Jennifer: Wow.

Jeff: Isn’t that crazy?

Jennifer: That is somebody who got emotionally hijacked.

Jeff: Yes he did get emotionally hijacked and I think that happens a little bit more in our workplace. You and I have worked with one of our clients recently that did some reduction in force and let some people go, so that’s certainly raising anxiety. We got other clients where the uncertainty of truthfully what’s happening in healthcare.

We’ve got a lot healthcare clients, what’s going to happen with Affordable Care Act? That’s creating some anxiety too. I’m curious, what do you see when you’re out with our clients and traveling around the world and certainly the country?

Jennifer: Well I certainly see there’s a tentativeness, there’s a little more uncertainty and dis-ease that I sense in teams when I pull them together. And that’s been interesting to notice. I actually had a CFO sit down for a conversation and said, “The biggest leadership problem by face right now is actually anxiety. Like dealing with the anxiety that’s just out there and how to help my people through it.”

And I don’t want to put a generalization on it but for the CFO of an organization to come in and come in and say that, “Wow I’m really noticing that there’s anxiety around here and my people are not doing well,” I was A) impressed with his emotional intelligence that he would notice that.

And that he would have thought to sit down and have a conversation about it, it was helpful. And then what do you do? How do you create the space to calm room? How do you create the space to calm a team down? How do you create the space to allow us to think more clearly because anxiety disrupts our best thinking?

Jeff: Yeah so I understand anxiety and people probably shouldn’t be anxious. But people insure themselves, they’re worried about the future of their organization, they worry about their own career. How about the second part of the work; cultivating civility. What do you mean by civility? I want to make sure that we have a common understanding of civility before we move on.

Jennifer: Well civility is about treating people the way that you would like to be treated. In a certain way, it’s about thinking about the person on the other end of your words, and caring about how they land. Creating an environment where you can still have accountability and civility. And that is a leadership lesson that is very important.

We solve our problems or we have disagreements and then we attack the problem and the idea, but not the person behind the idea. It’s about being able to- I love hot boardroom tables where you’re wrestling for an argument and trying to find the best idea, there should be a lot of heat at the table, but it shouldn’t get personal.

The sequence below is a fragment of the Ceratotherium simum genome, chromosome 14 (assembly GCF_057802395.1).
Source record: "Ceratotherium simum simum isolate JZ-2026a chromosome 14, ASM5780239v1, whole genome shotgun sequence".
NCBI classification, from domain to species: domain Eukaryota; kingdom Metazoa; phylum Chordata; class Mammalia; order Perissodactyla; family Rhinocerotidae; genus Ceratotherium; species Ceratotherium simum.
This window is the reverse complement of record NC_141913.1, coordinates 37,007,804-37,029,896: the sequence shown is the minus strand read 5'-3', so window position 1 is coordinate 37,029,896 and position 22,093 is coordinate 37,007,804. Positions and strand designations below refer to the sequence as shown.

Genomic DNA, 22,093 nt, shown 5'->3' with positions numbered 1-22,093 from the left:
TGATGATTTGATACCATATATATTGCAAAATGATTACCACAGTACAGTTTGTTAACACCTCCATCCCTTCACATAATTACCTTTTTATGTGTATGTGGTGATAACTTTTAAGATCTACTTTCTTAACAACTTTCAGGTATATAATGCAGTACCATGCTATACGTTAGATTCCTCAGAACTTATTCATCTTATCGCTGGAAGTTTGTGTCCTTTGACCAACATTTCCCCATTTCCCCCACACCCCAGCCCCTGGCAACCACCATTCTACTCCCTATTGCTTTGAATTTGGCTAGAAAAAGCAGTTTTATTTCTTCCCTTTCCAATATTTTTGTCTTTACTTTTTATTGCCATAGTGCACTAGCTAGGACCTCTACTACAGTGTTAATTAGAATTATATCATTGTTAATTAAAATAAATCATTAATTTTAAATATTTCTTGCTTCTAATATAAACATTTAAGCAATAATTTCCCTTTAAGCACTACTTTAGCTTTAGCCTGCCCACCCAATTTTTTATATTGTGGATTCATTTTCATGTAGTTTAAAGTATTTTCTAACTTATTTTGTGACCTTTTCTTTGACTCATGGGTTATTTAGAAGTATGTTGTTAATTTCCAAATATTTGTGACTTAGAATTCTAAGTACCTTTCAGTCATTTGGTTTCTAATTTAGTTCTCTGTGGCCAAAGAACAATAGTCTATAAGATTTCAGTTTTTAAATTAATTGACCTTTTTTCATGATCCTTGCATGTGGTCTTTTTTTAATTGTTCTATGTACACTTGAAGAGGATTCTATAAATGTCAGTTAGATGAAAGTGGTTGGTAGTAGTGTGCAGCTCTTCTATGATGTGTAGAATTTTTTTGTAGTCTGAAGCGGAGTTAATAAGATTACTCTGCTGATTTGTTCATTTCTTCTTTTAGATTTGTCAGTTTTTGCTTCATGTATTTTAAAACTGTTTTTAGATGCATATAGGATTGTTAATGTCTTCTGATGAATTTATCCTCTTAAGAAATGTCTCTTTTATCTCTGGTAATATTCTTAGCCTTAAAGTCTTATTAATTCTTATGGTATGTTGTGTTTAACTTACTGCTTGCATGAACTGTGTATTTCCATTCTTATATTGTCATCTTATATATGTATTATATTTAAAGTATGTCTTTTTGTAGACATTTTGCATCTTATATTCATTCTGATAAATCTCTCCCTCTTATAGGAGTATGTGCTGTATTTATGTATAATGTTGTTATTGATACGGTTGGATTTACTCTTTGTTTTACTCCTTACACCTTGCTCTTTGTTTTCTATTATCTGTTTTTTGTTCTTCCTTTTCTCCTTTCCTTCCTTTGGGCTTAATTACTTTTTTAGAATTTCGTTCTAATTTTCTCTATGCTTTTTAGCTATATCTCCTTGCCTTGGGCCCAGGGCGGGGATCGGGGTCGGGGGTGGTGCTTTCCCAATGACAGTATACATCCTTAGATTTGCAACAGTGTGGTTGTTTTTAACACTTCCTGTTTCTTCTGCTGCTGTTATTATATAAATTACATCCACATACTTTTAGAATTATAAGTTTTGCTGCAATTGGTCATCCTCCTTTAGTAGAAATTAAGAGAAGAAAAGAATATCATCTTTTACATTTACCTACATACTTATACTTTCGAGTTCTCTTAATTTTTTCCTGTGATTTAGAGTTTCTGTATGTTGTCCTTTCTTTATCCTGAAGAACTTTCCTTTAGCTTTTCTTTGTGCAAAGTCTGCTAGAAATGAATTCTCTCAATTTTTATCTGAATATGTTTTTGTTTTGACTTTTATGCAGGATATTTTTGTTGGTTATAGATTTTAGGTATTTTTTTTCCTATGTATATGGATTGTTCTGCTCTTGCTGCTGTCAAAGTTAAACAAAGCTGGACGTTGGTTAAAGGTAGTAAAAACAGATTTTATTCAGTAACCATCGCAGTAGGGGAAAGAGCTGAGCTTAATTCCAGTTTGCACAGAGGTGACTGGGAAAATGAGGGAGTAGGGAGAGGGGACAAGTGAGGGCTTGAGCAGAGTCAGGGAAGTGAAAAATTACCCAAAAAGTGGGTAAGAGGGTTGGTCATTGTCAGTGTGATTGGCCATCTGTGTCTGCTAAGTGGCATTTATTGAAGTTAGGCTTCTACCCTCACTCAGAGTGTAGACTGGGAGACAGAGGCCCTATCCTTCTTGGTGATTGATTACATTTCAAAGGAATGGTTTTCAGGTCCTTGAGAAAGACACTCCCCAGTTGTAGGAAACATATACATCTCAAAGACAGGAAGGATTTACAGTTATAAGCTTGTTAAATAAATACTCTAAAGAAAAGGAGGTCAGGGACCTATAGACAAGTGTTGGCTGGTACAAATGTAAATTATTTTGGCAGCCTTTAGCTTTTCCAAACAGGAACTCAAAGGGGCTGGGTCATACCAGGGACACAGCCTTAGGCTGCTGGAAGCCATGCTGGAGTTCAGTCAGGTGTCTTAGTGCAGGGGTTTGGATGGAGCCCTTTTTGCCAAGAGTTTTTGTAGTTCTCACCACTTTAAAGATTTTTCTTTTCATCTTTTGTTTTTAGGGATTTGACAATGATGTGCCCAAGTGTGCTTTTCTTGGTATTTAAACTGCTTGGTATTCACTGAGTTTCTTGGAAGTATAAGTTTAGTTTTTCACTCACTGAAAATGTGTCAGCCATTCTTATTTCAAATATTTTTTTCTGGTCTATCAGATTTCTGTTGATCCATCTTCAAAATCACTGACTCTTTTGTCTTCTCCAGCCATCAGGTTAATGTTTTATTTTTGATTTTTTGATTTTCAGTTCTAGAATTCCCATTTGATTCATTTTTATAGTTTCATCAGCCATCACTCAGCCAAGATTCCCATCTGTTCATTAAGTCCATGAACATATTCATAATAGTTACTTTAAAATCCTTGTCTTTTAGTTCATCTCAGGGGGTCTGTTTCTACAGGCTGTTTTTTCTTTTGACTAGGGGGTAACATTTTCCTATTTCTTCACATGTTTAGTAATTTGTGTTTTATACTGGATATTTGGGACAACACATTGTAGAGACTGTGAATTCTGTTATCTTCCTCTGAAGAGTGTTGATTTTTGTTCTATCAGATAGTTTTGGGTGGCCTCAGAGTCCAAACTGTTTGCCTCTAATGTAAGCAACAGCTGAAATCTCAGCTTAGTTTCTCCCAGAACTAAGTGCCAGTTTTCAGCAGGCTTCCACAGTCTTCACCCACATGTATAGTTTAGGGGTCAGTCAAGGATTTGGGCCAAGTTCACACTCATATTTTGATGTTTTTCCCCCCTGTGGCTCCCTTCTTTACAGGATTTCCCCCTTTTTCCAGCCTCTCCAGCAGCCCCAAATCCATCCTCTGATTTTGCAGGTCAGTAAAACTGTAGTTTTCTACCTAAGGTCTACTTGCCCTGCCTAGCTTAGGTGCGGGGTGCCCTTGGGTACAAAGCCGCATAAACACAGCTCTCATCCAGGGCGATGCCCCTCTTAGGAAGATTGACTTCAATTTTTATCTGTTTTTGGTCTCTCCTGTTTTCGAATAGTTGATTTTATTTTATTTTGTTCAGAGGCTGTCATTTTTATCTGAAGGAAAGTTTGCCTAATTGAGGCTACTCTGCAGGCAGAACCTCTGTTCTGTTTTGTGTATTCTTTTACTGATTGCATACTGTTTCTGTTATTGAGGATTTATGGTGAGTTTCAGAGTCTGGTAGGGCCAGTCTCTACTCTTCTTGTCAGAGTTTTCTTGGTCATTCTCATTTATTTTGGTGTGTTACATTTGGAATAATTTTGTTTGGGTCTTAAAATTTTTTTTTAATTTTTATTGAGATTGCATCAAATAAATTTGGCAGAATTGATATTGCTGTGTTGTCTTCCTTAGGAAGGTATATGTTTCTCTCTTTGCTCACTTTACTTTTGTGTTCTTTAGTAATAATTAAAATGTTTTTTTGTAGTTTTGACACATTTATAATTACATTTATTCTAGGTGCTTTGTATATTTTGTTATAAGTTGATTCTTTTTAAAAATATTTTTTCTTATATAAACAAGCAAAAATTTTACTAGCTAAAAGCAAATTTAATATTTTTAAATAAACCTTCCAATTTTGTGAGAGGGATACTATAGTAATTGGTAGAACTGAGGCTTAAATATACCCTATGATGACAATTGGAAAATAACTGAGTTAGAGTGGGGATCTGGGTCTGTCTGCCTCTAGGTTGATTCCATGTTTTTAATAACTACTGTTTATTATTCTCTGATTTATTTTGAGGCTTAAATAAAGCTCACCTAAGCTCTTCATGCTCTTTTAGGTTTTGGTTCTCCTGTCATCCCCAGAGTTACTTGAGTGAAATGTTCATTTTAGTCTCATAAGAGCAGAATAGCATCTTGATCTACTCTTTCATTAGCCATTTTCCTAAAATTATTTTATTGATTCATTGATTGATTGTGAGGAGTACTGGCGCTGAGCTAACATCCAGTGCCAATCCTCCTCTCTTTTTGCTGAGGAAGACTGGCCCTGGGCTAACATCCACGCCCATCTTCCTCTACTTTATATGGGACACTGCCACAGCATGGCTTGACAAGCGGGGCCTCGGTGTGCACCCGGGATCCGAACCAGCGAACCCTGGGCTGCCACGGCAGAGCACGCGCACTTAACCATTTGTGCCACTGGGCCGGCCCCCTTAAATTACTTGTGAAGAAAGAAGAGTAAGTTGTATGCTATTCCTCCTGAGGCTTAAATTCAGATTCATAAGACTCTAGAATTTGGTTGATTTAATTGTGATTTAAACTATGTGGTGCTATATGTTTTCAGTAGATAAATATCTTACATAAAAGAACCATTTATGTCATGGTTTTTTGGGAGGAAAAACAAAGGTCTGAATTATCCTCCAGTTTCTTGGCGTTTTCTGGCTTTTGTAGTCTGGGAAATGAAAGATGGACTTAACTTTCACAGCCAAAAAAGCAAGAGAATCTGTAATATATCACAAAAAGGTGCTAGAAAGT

So that’s when the line gets crossed; that’s the line between good thinking, bright thinking and the great argument and civility. How we really are going to treat each other and continue to respect the person and the fact that they came with that idea and we want to preserve their creativity, we’d like them to come with another idea. So to me that is a piece of civility in the workplace.

Jeff: We’re in the studio together looking at each other, you got a bunch of stats here and things that you’re seeing in the workplace. So could you give us context of why is this emerging as a topic? I certainly am hearing it with my clients, you heard it as we prepped for the show where it was like yeah we’re seeing this. But what is some of the data suggesting and what are some of the key highlights that you’re reading about?

Jennifer: Well here are some of the things that go unspoken and the use of civility isn’t just staying quiet about a problem. It’s also about having that real conversation and that crucial conversation. So there’s two directions. There is being civil about how you deliver news but still being candid. And there’s that intersection. But one of the things that the data suggests, yes.

Jeff: Civility and candor.

Jennifer: Civility and candor are both possible. You can actually say what’s on your mind, but you have to pause and think about how to say what’s on your mind in a way that preserves the dignity of the other person.

Jennifer: Well so to really get into the data about what the benefit of civility in the workplace is it cranks up trust, it cranks up productivity and it cranks up creativity in the workplace, because there isn’t fear right or there isn’t mistrust.